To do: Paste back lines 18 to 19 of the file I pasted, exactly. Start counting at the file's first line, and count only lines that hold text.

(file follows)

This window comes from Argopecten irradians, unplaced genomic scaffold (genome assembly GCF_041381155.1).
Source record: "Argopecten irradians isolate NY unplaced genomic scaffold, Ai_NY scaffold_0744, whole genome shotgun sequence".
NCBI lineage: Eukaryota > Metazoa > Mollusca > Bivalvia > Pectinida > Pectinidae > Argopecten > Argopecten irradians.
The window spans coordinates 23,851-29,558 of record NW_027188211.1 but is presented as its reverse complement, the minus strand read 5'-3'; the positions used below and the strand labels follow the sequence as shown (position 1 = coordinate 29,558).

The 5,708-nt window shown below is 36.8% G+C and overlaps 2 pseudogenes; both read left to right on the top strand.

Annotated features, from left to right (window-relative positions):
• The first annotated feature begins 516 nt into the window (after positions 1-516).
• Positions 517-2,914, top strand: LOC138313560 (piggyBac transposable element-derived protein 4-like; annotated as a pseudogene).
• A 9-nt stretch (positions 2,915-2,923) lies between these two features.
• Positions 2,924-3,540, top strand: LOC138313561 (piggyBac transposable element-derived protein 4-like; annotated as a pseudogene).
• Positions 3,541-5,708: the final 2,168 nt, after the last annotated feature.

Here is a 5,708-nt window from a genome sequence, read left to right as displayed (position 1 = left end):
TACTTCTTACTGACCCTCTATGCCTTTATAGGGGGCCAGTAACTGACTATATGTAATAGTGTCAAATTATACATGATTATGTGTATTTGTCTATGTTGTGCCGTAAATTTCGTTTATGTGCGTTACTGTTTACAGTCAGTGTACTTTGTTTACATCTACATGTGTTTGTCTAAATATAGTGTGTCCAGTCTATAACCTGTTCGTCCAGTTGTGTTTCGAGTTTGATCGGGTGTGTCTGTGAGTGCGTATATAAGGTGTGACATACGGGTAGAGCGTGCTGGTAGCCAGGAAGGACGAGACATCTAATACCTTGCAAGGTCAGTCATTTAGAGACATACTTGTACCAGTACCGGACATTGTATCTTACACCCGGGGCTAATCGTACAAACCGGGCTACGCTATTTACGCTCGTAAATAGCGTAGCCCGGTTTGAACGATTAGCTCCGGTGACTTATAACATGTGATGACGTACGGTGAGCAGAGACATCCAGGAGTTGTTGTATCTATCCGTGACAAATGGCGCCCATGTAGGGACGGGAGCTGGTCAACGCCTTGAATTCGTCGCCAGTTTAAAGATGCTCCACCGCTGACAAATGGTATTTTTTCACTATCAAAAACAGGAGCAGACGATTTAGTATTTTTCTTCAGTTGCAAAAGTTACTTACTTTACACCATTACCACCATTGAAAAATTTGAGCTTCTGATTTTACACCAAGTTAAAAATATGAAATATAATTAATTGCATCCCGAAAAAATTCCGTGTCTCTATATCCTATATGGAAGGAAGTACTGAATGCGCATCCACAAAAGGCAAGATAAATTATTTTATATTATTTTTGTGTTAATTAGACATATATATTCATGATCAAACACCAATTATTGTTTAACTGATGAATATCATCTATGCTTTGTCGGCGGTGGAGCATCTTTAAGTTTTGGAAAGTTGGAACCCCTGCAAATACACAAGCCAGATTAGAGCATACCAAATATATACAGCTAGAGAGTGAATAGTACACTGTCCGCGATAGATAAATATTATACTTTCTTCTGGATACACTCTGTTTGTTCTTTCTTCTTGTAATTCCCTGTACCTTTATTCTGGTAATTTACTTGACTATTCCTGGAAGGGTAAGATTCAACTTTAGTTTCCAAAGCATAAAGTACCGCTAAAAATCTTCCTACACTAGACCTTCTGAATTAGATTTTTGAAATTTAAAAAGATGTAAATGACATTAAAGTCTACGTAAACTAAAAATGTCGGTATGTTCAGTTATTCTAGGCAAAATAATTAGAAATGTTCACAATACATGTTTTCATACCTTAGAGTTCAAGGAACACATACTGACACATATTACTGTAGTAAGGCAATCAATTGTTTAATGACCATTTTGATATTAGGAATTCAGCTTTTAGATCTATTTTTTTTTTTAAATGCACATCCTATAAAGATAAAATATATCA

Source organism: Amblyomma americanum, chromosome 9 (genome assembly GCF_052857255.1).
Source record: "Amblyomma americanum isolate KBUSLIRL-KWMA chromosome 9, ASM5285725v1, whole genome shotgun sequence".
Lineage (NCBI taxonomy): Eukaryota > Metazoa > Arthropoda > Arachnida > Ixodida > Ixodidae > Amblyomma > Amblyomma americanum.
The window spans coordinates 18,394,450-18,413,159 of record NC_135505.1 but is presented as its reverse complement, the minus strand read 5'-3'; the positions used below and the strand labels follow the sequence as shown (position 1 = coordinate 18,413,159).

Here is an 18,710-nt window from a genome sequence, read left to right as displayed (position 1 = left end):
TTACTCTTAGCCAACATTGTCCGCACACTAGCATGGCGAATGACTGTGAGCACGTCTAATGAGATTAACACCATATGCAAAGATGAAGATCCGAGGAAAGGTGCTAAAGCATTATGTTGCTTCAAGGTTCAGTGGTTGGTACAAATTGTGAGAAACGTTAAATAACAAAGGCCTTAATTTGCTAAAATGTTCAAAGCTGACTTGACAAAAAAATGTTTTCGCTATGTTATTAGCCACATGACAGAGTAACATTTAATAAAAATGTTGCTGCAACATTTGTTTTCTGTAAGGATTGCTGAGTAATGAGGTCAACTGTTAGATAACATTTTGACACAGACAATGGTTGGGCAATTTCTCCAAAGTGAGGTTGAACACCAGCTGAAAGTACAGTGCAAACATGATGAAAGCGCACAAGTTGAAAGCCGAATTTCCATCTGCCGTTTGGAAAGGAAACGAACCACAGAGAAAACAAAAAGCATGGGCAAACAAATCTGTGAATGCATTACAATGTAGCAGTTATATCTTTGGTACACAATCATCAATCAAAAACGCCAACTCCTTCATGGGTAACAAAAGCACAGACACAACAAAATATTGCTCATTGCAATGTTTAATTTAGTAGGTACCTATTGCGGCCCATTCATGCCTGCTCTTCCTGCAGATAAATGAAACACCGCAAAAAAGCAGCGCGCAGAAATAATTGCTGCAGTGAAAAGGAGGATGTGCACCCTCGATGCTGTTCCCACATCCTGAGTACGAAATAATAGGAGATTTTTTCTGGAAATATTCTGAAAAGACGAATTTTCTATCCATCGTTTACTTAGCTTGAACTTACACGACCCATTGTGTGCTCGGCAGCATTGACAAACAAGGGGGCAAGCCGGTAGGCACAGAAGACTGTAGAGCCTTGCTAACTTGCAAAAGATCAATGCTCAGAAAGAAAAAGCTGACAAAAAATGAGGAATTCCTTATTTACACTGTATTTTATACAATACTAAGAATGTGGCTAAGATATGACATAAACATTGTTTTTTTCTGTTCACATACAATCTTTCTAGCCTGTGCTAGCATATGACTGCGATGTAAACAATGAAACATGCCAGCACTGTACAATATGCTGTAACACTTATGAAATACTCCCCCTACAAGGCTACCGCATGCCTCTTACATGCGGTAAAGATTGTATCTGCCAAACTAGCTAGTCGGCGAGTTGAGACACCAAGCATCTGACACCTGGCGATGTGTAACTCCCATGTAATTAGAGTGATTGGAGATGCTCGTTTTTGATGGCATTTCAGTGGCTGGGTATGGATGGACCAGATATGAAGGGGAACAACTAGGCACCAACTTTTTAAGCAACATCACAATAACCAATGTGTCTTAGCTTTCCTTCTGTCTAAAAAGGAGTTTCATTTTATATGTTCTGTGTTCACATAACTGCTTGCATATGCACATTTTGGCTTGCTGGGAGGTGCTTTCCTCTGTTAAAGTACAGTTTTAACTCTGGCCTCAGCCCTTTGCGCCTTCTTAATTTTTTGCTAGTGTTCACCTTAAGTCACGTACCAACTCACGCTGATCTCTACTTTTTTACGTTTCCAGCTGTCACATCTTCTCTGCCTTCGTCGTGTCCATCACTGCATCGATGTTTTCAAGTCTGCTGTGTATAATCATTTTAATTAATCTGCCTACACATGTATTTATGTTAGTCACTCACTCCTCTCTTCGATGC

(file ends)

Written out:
Here is an 18,710-nt window from a genome sequence, read left to right as displayed (position 1 = left end):
TTACTCTTAGCCAACATTGTCCGCACACTAGCATGGCGAATGACTGTGAGCACGTCTAATGAGATTAACACCATATGCAAAGATGAAGATCCGAGGAAAGGTGCTAAAGCATTATGTTGCTTCAAGGTTCAGTGGTTGGTACAAATTGTGAGAAACGTTAAATAACAAAGGCCTTAATTTGCTAAAATGTTCAAAGCTGACTTGACAAAAAAATGTTTTCGCTATGTTATTAGCCACATGACAGAGTAACATTTAATAAAAATGTTGCTGCAACATTTGTTTTCTGTAAGGATTGCTGAGTAATGAGGTCAACTGTTAGATAACATTTTGACACAGACAATGGTTGGGCAATTTCTCCAAAGTGAGGTTGAACACCAGCTGAAAGTACAGTGCAAACATGATGAAAGCGCACAAGTTGAAAGCCGAATTTCCATCTGCCGTTTGGAAAGGAAACGAACCACAGAGAAAACAAAAAGCATGGGCAAACAAATCTGTGAATGCATTACAATGTAGCAGTTATATCTTTGGTACACAATCATCAATCAAAAACGCCAACTCCTTCATGGGTAACAAAAGCACAGACACAACAAAATATTGCTCATTGCAATGTTTAATTTAGTAGGTACCTATTGCGGCCCATTCATGCCTGCTCTTCCTGCAGATAAATGAAACACCGCAAAAAAGCAGCGCGCAGAAATAATTGCTGCAGTGAAAAGGAGGATGTGCACCCTCGATGCTGTTCCCACATCCTGAGTACGAAATAATAGGAGATTTTTTCTGGAAATATTCTGAAAAGACGAATTTTCTATCCATCGTTTACTTAGCTTGAACTTACACGACCCATTGTGTGCTCGGCAGCATTGACAAACAAGGGGGCAAGCCGGTAGGCACAGAAGACTGTAGAGCCTTGCTAACTTGCAAAAGATCAATGCTCAGAAAGAAAAAGCTGACAAAAAATGAGGAATTCCTTATTTACACTGTATTTTATACAATACTAAGAATGTGGCTAAGATATGACATAAACATTGTTTTTTTCTGTTCACATACAATCTTTCTAGCCTGTGCTAGCATATGACTGCGATGTAAACAATGAAACATGCCAGCACTGTACAATATGCTGTAACACTTATGAAATACTCCCCCTACAAGGCTACCGCATGCCTCTTACATGCGGTAAAGATTGTATCTGCCAAACTAGCTAGTCGGCGAGTTGAGACACCAAGCATCTGACACCTGGCGATGTGTAACTCCCATGTAATTAGAGTGATTGGAGATGCTCGTTTTTGATGGCATTTCAGTGGCTGGGTATGGATGGACCAGATATGAAGGGGAACAACTAGGCACCAACTTTTTAAGCAACATCACAATAACCAATGTGTCTTAGCTTTCCTTCTGTCTAAAAAGGAGTTTCATTTTATATGTTCTGTGTTCACATAACTGCTTGCATATGCACATTTTGGCTTGCTGGGAGGTGCTTTCCTCTGTTAAAGTACAGTTTTAACTCTGGCCTCAGCCCTTTGCGCCTTCTTAATTTTTTGCTAGTGTTCACCTTAAGTCACGTACCAACTCACGCTGATCTCTACTTTTTTACGTTTCCAGCTGTCACATCTTCTCTGCCTTCGTCGTGTCCATCACTGCATCGATGTTTTCAAGTCTGCTGTGTATAATCATTTTAATTAATCTGCCTACACATGTATTTATGTTAGTCACTCACTCCTCTCTTCGATGC